• Replacing oil with electricity makes zero emissions possible – Energy savings translate into reduced emissions of pollutants that cause global warming or respiratory problems – particularly when railroads power their trains with renewable energy. In Sweden, the country’s high-speed trains are powered entirely with renewable energy, cutting emissions of global warming pollutants by 99 percent.

High-speed rail can create jobs and boost local economies. A U.S. high-speed rail system could help position the nation for economic success in the 21st century while creating short-term jobs in construction and long-term jobs in ongoing maintenance and operation.

  • Construction of high-speed rail lines creates thousands of temporary jobs. For example, about 8,000 people were involved in construction of the highspeed rail link between London and the Channel Tunnel.
  • Well-designed high-speed rail stations located in city centers spark economic development and encourage revitalization of urban areas:
    • A study of the Frankfurt-Cologne high-speed rail line in Germany estimated that areas surrounding two towns with new high-speed rail stations experienced a 2.7 percent increase in overall economic activity compared with the rest of the region.
    • Office space in the vicinity of highspeed rail stations in France and northern Europe generally fetches higher rents than in other parts of the same cities.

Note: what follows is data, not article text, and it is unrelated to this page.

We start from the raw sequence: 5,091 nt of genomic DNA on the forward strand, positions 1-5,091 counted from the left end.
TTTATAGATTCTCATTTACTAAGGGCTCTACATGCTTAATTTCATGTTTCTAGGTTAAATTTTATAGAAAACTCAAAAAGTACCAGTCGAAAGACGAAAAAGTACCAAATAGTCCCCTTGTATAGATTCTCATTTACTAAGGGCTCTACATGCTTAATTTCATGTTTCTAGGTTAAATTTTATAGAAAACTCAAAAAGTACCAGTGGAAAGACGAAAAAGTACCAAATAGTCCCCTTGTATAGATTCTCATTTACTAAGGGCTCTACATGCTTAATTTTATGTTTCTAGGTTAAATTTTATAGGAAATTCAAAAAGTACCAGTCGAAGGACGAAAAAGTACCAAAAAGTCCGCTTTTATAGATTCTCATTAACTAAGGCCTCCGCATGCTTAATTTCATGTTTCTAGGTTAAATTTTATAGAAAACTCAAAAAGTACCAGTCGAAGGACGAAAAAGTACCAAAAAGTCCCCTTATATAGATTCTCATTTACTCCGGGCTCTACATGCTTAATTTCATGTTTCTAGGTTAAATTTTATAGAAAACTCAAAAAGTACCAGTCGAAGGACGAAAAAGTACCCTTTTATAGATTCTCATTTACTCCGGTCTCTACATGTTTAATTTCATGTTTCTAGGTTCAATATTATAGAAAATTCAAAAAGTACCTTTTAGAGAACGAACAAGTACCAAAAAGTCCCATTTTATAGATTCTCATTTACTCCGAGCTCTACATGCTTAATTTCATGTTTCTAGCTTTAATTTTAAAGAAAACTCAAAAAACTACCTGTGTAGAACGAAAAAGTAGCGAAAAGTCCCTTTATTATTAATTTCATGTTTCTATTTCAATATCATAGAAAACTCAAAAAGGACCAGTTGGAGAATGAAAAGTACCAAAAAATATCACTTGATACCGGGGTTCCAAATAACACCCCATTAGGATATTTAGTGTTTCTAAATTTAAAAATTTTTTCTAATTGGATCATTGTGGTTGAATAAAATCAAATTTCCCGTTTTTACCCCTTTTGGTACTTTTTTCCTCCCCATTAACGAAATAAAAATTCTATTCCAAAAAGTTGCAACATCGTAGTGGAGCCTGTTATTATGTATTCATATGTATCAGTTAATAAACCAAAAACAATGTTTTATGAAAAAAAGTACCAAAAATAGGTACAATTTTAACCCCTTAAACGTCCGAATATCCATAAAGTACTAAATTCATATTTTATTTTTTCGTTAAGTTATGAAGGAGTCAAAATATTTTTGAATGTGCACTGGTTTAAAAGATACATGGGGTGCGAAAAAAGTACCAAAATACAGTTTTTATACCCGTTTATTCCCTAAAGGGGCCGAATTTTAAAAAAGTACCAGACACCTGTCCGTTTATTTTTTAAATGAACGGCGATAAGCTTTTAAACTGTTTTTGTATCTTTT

• The city of Lyon experienced a 43 percent increase in the amount of office space near its high-speed rail station following the completion of a high-speed rail link to Paris.
    • Property values near stations on Japan’s Shinkansen network have been estimated to be 67 percent higher than property values further away.
    • Several cities have used high-speed rail as the catalyst for ambitious urban redevelopment efforts. The city of Lille, France, used its rail station as the core of a multi-use development that now accommodates 6,000 jobs. The new international high-speed rail terminal at London’s St. Pancras station is the centerpiece of a major redevelopment project that will add 1,800 residential units, as well as hotels, offices and cultural venues in the heart of London.
  • High-speed rail has increased overall travel in corridors in Spain and France and the number of one-day business trips in South Korea. Increases in overall travel indicate that high-speed rail is having an impact on broader economic decisions and improve the chances that high-speed rail lines can recoup their overall costs.
  • High-speed rail can expand labor markets and increase the potential for face-to-face interactions that create value in the growing “knowledge economy.” A British study projects that the construction of the nation’s first high-speed rail line will lead to more than $26 billion in net economic benefits over the next 60 years.
Download the report as a PDF.

Source: Going Solar Transport Newsletter

One Response to “High-Speed Rail: A Catalyst for Sustainable City Development”

  1. SImon Batterbury Says:

    February 18th, 2011 at 10:15 pm

    There is a big downside to HS rail – cost, effect on the environment along the route, and lack of any benefits at all to those along the routewho cannot even board the trains and get noise instead. The extension of HS from London to Birmingham is highly controversial and its benefits to the UK in terms of GNP and carbon reduction have been overestimated by the parties wanting to see it go ahead (currently, the Conservative government). See – a couple of Britain’s top transport analysts, Christian Wolmar and John Whitelegg, both supporters of lesser car and plane use, and great cyclists – support this campaign. Sustainability could involve sprucing up the existing train network instead.